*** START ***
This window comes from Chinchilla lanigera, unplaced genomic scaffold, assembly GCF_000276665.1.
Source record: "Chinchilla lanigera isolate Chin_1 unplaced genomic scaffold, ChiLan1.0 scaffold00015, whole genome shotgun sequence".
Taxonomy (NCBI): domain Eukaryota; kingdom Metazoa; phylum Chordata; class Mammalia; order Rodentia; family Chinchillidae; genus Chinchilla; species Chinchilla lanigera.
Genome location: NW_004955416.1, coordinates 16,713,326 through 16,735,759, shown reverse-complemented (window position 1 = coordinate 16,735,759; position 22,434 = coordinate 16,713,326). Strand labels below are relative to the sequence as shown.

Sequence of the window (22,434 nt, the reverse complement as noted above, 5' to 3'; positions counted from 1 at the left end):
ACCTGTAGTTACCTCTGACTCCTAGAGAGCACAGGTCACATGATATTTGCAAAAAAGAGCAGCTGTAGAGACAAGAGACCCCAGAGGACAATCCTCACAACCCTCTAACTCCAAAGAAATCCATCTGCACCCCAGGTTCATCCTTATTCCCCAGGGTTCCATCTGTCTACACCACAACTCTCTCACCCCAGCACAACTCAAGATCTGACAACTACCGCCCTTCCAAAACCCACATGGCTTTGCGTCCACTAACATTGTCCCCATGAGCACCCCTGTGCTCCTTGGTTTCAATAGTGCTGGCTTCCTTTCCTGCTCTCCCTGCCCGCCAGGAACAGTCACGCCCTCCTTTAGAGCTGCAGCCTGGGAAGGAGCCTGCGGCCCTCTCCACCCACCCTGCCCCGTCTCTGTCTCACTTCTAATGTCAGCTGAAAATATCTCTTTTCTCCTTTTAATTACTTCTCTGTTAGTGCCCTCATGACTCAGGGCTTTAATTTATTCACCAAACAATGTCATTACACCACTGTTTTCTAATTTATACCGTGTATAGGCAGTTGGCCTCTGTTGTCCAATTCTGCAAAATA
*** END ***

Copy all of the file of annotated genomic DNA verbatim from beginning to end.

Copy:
This window comes from Chinchilla lanigera, unplaced genomic scaffold, assembly GCF_000276665.1.
Source record: "Chinchilla lanigera isolate Chin_1 unplaced genomic scaffold, ChiLan1.0 scaffold00015, whole genome shotgun sequence".
Taxonomy (NCBI): domain Eukaryota; kingdom Metazoa; phylum Chordata; class Mammalia; order Rodentia; family Chinchillidae; genus Chinchilla; species Chinchilla lanigera.
Genome location: NW_004955416.1, coordinates 16,713,326 through 16,735,759, shown reverse-complemented (window position 1 = coordinate 16,735,759; position 22,434 = coordinate 16,713,326). Strand labels below are relative to the sequence as shown.

Sequence of the window (22,434 nt, the reverse complement as noted above, 5' to 3'; positions counted from 1 at the left end):
ACCTGTAGTTACCTCTGACTCCTAGAGAGCACAGGTCACATGATATTTGCAAAAAAGAGCAGCTGTAGAGACAAGAGACCCCAGAGGACAATCCTCACAACCCTCTAACTCCAAAGAAATCCATCTGCACCCCAGGTTCATCCTTATTCCCCAGGGTTCCATCTGTCTACACCACAACTCTCTCACCCCAGCACAACTCAAGATCTGACAACTACCGCCCTTCCAAAACCCACATGGCTTTGCGTCCACTAACATTGTCCCCATGAGCACCCCTGTGCTCCTTGGTTTCAATAGTGCTGGCTTCCTTTCCTGCTCTCCCTGCCCGCCAGGAACAGTCACGCCCTCCTTTAGAGCTGCAGCCTGGGAAGGAGCCTGCGGCCCTCTCCACCCACCCTGCCCCGTCTCTGTCTCACTTCTAATGTCAGCTGAAAATATCTCTTTTCTCCTTTTAATTACTTCTCTGTTAGTGCCCTCATGACTCAGGGCTTTAATTTATTCACCAAACAATGTCATTACACCACTGTTTTCTAATTTATACCGTGTATAGGCAGTTGGCCTCTGTTGTCCAATTCTGCAAAATA